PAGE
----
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Book Forum: Intelligence and the Mind   |    
Handbook of Intelligence
RALPH E. HOFFMAN, M.D.
Am J Psychiatry 2002;159:332-a-333. doi:10.1176/appi.ajp.159.2.332-a
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New Haven, Conn.

Edited by Robert J. Sternberg. New York, Cambridge University Press, 2000, 692 pp., $110.00; $39.95 (paper).

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This text provides a definitive summary of studies pertaining to intelligence. The book is organized into 28 chapters written by leaders in the field. Earlier chapters consider cross-cultural and sociological perspectives on the definition of intelligence; these are followed by a historical review. Of special importance are the contributions of Spearman and Binet, contemporaries in the early 1900s who set the course for most intelligence research of the last century. The former invented the g theory of intelligence, referring to a hypothesized common general factor that underlies the different manifestations of intelligent behavior. Binet pioneered the development of complex, readily administered tasks to assess intelligence "in the field." Spearman reveled in unity of mathematical abstraction, while Binet remained fascinated by the extraordinary variation of human potential.

The immense body of studies examining the roles of heredity versus environment in determining intelligence is very ably reviewed in a chapter by Elena Gricorenko. For instance, data based on correlations of intelligence measures for monozygotic versus dizygotic twins support the view of a heritable component. Although effects of rearing clearly influence intelligence, these effects may decline with age, whereas heritable effects appear to increase from childhood to adulthood.

Of special interest to me was Philip Vernon’s chapter reviewing biological correlates of IQ in humans. Head size and brain volume have consistently demonstrated modest positive correlations with IQ. PET studies of brain metabolism have provided evidence that individuals with high IQ demonstrate higher brain activation when at rest, cognitively speaking. In contrast, these same subjects are able to accomplish cognitive tasks with lower expenditures of energy than the population at large. These data suggest that individuals with higher IQ have greater disposable "brain power" that can be allocated more efficiently to specific tasks.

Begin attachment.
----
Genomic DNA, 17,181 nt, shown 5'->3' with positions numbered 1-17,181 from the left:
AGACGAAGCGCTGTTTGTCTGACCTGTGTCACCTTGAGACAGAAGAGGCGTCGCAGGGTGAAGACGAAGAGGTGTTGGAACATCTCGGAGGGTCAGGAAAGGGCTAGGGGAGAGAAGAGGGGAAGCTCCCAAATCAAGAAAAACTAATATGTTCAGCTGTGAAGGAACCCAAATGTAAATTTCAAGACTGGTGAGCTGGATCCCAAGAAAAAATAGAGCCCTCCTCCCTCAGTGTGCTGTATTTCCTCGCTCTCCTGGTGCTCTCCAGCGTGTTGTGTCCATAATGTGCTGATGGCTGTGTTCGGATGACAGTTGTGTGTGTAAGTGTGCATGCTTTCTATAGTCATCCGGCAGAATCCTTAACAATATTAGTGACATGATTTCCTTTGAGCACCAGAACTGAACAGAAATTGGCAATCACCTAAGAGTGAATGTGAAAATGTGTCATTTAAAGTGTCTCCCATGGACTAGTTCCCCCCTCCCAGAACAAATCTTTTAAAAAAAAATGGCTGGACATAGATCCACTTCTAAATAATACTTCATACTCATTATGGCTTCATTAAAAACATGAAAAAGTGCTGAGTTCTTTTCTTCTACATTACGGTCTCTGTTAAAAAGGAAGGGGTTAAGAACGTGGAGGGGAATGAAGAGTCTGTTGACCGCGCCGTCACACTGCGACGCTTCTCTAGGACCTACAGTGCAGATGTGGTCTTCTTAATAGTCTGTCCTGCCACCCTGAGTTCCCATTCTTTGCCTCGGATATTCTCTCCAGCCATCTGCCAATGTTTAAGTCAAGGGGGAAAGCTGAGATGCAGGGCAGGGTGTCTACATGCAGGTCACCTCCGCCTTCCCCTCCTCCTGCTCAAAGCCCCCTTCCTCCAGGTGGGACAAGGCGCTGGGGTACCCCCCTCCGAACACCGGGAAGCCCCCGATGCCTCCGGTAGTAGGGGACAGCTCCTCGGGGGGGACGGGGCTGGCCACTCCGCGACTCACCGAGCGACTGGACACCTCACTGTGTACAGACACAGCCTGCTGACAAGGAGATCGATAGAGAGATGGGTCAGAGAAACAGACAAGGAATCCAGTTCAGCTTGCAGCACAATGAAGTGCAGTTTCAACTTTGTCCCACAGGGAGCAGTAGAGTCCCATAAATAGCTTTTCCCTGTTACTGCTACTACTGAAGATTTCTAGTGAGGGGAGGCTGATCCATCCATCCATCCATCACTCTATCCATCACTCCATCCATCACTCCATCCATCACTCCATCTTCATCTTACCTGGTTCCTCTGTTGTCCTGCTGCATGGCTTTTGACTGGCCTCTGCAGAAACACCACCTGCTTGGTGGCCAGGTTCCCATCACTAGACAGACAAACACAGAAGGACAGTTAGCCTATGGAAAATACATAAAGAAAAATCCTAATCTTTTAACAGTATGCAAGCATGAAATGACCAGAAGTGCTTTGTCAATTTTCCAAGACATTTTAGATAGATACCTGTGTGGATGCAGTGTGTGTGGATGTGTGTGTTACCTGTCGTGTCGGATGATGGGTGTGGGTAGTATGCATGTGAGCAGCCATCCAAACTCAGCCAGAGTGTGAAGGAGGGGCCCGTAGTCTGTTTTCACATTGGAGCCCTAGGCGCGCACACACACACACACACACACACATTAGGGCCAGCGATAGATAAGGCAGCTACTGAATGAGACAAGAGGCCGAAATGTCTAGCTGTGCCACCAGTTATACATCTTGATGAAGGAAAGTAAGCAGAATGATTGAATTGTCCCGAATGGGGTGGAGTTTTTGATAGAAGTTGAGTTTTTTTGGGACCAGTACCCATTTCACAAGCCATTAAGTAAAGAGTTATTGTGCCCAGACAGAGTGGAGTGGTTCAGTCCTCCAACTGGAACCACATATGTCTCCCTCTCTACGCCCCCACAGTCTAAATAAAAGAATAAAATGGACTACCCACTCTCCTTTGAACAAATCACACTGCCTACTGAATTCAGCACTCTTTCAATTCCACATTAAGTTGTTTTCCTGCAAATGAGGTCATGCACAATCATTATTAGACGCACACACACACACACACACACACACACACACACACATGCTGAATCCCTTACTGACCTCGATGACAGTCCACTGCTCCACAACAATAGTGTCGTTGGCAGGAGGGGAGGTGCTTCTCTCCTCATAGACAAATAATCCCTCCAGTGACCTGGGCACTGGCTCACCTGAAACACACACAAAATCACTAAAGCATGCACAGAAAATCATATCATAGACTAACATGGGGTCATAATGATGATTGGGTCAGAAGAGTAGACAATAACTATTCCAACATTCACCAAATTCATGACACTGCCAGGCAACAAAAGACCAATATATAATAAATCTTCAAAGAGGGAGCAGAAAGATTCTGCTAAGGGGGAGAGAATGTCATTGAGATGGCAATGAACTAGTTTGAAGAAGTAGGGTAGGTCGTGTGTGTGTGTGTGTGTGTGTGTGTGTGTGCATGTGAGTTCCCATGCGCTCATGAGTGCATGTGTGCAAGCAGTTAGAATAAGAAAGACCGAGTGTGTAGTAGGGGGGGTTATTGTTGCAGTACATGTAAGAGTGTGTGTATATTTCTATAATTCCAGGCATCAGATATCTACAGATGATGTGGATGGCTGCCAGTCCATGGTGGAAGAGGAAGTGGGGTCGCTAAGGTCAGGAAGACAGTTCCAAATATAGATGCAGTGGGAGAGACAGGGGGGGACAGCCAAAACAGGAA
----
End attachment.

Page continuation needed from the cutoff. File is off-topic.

There is a lack of consensus regarding those information processing components which contribute to intelligence. Perhaps the most salient theory has been developed by Robert Sternberg, the book’s editor. His approach is referred to as the triarchic theory of intelligence and assumes that reasoning processes reflect selective encoding of information, comparison with stored information, and novel combination of information retrieved. Other contributing factors, such as information processing speed and strategy searches during problem-solving, are examined in detail in a chapter by David Lohmen.

A related chapter on artificial intelligence by Roger Schank highlights both connectionist (neural network) models as well as algorithmic (symbolic) computer simulations. Artificial intelligence researchers are forced to leave the realm of abstract concepts and wrestle with the myriad of practical challenges associated with forcing a computer not to function like a computer (inflexible and intolerant of ambiguity and error) but with the fluidity and flexibility of human intelligence. I hoped for a more extended discussion of chess-playing computers, the most obvious computer-based challenge to human intelligence. The world champion Garry Kasparov has been defeated by Deep Blue, a supercomputer develop by a team of IBM engineers. Does Deep Blue exhibit "true" intelligence in view of the fact that it can only play chess and has no capacity to perform other tasks? My bias favors a "yes" response, but even if the verdict is "no," a closer examination of the functional architecture of Deep Blue—it is composed of a very large number of computational modules functioning cooperatively and in parallel rather than a single, standard, sequential processor—may provide key insights into the architecture of human intelligence.

My favorite chapter was one late in the book written by Robert Sternberg on creativity and intelligence. Sternberg describes an investment theory of creativity, postulating that creative people, like good investors, buy low and sell high, with buying and selling taking place in the world of ideas. Creative people generate ideas that have been discarded as having little value, convince the world of their worth, and then let other people do the heavy work of developing them while they "move on to their next unpopular idea."

A lesson for psychiatry provided by this book is that there is a great deal to be learned about higher-level information processing. This domain is often ignored by our field. Yet so much of what psychiatric disorders appear to be about involves complex information processing such as social cognition and intuitive reasoning. If you doubt this, consider the twisted but often refined intelligence of the delusional person, or the ability of the depressed person to reason himself or herself deeper and deeper into despair.

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